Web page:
mailing list archives
Re: Home - Web Application Security Consortium
From: Jeremiah Grossman <jeremiah () whitehatsec com>
Date: Tue, 29 Jun 2004 08:15:20 -0700
On Monday, June 28, 2004, at 06:44 PM, Arian J. Evans wrote:
it's predominantly consulting organizations offering security
*services*. I'm excluding Foundstone since their software
offerings are in the highly-commoditized network assessment
space, and Teros makes a specialized web app 'firewall'.
I suspect this group will be more focused on identifying and
addressing the root cause of application security issues,
and a bit less on product advocacy.
Is founded and chartered by many meaningful players in
the Web Application "Assessment Tool" or "Automated
Assessment Service" space. Sanctum, SPI, AppSecInc,
WhiteHats, Kavado, etc.
My guess is this group will be more about pen testing
and assessment, and making boilerplate "best practice"
lists so you can run a scanner against your website
and assuage yourself of the anguish that you might
not be HIPAA or GLBA compliant. (humor) Or apply
that template findings to your "Web Application Firewall".
This is completely a guess; Caleb (or anyone from WASC)
feel free to correct me. But otherwise, why not just use
the seasoned vehicle OWASP provides?
You asked, I'll answer. :)
The charter members of WASC (as you mentioned above) came together for
several several reasons. Chief among
them was we felt the web application security industry is overrun with
complex terminology and lacks widely agree upon best-practice
standards. Within our published product/services/marketing materials,
we use terms with different names, but that have similar meanings. This
confuses people interested in web application security and obviously
hinders forward progress towards standards. This problem MUST be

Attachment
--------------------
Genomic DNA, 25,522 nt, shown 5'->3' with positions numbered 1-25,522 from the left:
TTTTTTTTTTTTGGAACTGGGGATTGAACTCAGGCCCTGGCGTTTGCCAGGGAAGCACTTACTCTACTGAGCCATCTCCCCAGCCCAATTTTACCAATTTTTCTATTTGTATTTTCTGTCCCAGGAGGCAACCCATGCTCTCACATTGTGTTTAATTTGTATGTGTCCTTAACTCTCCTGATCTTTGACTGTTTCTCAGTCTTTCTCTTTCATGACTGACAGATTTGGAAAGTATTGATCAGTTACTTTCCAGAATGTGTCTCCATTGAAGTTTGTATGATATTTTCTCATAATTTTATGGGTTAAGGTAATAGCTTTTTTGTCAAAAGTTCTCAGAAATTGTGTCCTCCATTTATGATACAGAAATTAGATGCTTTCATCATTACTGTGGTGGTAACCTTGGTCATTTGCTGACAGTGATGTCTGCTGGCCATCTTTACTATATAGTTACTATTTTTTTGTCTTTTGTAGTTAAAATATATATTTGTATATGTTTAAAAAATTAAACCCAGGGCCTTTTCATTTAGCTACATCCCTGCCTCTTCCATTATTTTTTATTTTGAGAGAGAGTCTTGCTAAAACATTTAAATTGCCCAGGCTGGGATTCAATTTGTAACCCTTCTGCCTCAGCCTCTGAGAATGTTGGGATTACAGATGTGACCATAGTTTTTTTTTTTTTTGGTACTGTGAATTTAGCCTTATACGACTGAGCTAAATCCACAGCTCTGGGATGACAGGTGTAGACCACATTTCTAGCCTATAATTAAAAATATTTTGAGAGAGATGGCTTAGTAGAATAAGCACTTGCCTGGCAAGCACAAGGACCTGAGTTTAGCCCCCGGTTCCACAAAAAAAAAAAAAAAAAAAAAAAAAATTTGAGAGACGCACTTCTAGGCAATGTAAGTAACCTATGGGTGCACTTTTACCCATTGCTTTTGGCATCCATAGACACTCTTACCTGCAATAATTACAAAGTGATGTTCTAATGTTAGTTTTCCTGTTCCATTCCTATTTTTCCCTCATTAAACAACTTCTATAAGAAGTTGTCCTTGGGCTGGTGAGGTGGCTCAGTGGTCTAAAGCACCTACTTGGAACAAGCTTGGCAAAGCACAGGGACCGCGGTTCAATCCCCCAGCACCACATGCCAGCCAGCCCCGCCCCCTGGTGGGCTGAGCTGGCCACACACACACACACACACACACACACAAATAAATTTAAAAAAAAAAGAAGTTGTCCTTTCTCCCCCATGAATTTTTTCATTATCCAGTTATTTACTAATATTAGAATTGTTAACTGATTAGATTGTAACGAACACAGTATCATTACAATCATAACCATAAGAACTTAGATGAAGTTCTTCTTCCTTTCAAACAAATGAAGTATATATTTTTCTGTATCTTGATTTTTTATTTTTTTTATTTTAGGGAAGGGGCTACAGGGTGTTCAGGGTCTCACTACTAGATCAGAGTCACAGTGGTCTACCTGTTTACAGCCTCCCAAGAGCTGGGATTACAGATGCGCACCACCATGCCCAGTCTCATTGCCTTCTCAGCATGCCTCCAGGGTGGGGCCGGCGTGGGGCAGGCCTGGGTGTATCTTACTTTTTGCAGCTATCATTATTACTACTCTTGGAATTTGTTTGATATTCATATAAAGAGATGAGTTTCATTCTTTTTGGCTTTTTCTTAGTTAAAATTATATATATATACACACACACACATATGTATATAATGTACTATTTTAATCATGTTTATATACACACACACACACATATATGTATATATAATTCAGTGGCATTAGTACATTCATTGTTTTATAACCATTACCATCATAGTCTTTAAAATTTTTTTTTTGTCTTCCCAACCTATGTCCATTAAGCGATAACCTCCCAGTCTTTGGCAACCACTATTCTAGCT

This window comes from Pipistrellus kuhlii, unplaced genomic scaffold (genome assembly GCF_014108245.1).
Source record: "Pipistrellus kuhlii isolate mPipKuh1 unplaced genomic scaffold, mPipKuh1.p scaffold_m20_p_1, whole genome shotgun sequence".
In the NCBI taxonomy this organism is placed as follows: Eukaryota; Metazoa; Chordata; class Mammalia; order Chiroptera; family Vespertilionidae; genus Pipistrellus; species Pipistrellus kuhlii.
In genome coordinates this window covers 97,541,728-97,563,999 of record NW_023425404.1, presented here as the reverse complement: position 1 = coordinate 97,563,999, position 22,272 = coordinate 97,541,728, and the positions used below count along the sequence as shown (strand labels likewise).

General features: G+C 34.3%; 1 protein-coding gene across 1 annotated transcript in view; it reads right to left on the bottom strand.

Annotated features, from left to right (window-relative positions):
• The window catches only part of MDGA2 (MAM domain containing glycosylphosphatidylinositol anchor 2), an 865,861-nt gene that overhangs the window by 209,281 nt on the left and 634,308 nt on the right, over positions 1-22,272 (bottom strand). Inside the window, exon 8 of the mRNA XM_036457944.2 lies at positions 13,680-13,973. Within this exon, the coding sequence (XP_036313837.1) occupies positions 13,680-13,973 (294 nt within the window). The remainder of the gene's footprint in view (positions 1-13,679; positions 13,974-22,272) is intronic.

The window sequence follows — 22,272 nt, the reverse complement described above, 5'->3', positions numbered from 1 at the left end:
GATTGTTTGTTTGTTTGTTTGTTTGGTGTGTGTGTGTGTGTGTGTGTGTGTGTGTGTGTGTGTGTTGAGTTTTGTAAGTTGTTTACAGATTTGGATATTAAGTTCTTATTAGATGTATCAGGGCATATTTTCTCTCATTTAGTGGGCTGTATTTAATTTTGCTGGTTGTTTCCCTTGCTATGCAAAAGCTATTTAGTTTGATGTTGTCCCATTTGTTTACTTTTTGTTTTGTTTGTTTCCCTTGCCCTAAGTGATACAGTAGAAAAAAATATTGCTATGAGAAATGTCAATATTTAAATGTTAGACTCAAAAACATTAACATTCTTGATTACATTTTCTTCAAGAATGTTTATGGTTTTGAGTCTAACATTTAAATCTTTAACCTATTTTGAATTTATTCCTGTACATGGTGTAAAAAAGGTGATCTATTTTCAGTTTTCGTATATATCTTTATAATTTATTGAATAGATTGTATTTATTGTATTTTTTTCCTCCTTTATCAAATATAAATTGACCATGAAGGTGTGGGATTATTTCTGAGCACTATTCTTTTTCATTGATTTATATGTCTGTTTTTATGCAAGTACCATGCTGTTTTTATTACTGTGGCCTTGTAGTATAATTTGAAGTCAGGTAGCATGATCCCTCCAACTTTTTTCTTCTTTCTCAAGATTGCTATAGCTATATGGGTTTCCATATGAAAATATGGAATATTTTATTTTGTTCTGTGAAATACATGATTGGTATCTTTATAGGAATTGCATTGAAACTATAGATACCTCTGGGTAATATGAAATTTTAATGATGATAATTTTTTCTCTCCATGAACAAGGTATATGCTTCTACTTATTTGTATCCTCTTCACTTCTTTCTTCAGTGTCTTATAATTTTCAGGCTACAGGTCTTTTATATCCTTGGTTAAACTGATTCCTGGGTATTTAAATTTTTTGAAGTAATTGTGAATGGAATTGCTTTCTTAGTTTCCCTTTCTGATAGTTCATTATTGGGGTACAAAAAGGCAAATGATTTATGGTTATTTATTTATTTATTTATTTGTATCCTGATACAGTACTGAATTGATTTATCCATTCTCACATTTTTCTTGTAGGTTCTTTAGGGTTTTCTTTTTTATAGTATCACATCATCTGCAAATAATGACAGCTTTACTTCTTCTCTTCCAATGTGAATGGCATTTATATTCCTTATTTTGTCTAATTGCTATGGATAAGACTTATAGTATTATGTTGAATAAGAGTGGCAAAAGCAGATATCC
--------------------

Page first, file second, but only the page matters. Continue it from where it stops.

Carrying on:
We'd all like to jump right in and develop best-practice standards, but
its impossible to do so without being able to fully understand and
articulate all the threats (SQL Injection, XSS, Path Traversal, etc) to
a web site. How else do you determine if your best-practices are
thwarting the risks? Myself over the years, and those in and out of
OWASP, have found creating a web application security threat/attack
classification system is VERY difficult.
We as scanning/pen-test/software vendors had an opportunity to help
change all this. We make it our business to find vulnerabilities on a
daily basis and report the issues to our customers. As a group we could
standardize the terminology and affect positive change. Two project
plans came out of our conversations, Web Security Glossary and Threat
Classification. The Glossary has already been released:
The Threat Classification project, like I said, is very challenging and
has taken several months of painstaking work to complete. With the help
of near two dozen experts across the industry, I believe we have
created something amazing to share. We are currently in the final peer
review phase with a scheduled release date of July 20.
We'll be using the completed WASC text within our products and
services, but it can also serve as a foundation for other webappsec
best-practice methodologies. HIPAA/GLBA compliance issues, developing
secure code, pen-test, etc. may all benefit by the documentation.
How WASC going to play with OWASP? Time will tell, but in my opinion
the more web application security awareness the better. The fundamental
hurtle we have in the industry is education, not the lack of available
solutions. Once the problem is known and understood, applying solutions
is often easy.
I think I hit all the points, hope this helps.